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DBL%20Hendrix%20small.png College chemistry, 1983

Derek Lowe The 2002 Model

Dbl%20new%20portrait%20B%26W.png After 10 years of blogging. . .

Derek Lowe, an Arkansan by birth, got his BA from Hendrix College and his PhD in organic chemistry from Duke before spending time in Germany on a Humboldt Fellowship on his post-doc. He's worked for several major pharmaceutical companies since 1989 on drug discovery projects against schizophrenia, Alzheimer's, diabetes, osteoporosis and other diseases. To contact Derek email him directly: derekb.lowe@gmail.com Twitter: Dereklowe

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In the Pipeline: Don't miss Derek Lowe's excellent commentary on drug discovery and the pharma industry in general at In the Pipeline

In the Pipeline

« The Patent Expiration Fun Continues | Main | Merck and Its Competition »

September 5, 2002

You Don't Hear "Eureka" That Often

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Posted by Derek

I actually wasn't at work today - took the day off so that we could take the kids to the zoo. That probably means that something important happened; these things always seem to take place when I'm out of town.

And the rest of the time something important happens in the lab, I generally don't even realize it. It's not because I'm especially dense (no superfluous comments, those of you who read this site from my company!) It's that we usually only recognize important scientific moments in hindsight.

For instance, I've never been on a project when we've made a compound, tested it, and said "That's it. That's our clinical candidate right there." For one thing, the tests that a clinical compound has to pass can be spread out over several months. You need several weeks just for your minimal toxicity testing (and holding your breath that whole time, which is what you feel like doing if you have any sense, is a real strain.)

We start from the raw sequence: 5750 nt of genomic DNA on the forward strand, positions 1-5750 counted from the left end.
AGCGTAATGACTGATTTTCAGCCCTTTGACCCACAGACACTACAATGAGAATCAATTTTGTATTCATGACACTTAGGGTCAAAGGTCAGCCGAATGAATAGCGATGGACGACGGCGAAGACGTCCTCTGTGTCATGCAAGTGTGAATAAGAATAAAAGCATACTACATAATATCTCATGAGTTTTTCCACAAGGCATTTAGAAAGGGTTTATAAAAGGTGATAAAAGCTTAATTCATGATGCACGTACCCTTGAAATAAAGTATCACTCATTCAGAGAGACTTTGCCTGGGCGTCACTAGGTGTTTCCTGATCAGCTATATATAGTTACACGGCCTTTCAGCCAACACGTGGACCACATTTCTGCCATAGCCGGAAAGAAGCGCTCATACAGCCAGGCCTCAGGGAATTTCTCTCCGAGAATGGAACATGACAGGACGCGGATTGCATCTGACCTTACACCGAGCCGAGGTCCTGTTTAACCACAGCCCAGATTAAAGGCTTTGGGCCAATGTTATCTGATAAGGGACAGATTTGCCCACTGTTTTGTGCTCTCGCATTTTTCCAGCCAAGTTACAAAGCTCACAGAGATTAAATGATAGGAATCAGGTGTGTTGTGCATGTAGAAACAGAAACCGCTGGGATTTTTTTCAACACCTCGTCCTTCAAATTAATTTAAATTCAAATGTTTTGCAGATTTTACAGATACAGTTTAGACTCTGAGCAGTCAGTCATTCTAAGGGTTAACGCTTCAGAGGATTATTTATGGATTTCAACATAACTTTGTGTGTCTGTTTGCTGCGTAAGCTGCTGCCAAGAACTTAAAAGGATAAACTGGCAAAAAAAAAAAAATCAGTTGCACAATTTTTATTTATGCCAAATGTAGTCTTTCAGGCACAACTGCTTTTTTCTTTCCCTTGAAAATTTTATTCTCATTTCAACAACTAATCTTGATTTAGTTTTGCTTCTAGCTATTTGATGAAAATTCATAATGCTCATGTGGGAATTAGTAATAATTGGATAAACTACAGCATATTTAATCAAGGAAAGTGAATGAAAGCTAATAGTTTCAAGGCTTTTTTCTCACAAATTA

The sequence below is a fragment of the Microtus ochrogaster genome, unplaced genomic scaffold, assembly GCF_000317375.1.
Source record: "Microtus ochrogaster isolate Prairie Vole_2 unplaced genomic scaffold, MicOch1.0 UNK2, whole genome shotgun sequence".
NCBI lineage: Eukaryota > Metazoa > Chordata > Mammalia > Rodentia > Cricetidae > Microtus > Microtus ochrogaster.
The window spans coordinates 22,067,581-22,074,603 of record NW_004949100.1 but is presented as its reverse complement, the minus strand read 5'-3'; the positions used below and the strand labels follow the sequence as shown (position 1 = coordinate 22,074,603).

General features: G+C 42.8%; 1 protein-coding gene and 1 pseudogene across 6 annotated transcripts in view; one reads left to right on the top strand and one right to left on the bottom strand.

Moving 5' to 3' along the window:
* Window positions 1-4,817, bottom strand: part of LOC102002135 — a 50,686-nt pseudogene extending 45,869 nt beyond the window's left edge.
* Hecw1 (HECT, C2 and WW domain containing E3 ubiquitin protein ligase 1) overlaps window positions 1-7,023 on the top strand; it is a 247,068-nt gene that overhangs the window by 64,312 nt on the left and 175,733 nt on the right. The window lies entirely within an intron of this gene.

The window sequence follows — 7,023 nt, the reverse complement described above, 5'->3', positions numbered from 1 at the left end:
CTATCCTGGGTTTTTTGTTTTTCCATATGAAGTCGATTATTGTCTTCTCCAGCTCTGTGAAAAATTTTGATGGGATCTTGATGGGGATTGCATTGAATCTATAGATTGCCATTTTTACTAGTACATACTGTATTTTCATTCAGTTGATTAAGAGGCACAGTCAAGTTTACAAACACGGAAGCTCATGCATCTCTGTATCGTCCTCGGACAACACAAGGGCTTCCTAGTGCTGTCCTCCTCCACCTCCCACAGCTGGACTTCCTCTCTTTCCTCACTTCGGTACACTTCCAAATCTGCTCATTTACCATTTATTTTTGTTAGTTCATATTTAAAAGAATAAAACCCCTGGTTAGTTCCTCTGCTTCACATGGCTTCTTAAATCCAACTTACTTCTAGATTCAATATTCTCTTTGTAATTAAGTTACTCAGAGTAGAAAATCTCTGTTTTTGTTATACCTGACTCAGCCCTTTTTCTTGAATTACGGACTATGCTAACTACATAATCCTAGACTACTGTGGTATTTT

Another reason is that we always figure that we can do better. Every good compound seems to open up a whole new area to work in, and everyone jumps in and adds their two cents to the structure. It's only after you've run through those variations and tested them that you realize that the compound from a couple of months back was as good as things were going to get.

That's why most compounds sort of seem to back into the clinic. They're sometimes just the best of a bad lot, but they're always a retrospective pick, made by balancing the various factors and taking the least obnoxious candidate. A is going to be the easiest to formulate for clinical trials, but B is a lot faster to make. But C is almost as good, and comes from a cheaper starting material. Meanwhile, D had a better tox profile than the others, but was the difference real, or just noise? And so on. . .

It's the same principle as in engineering: you can't make it perfect, just as good as you can in the time and with the tools you've got. And if you don't get the thing out the door, it doesn't matter how good the data might have been. This isn't a license to do sloppy work - that's an even worse mistake. What it is is the lack of a license to go on refining things forever, long after they've reached the point of "good enough."

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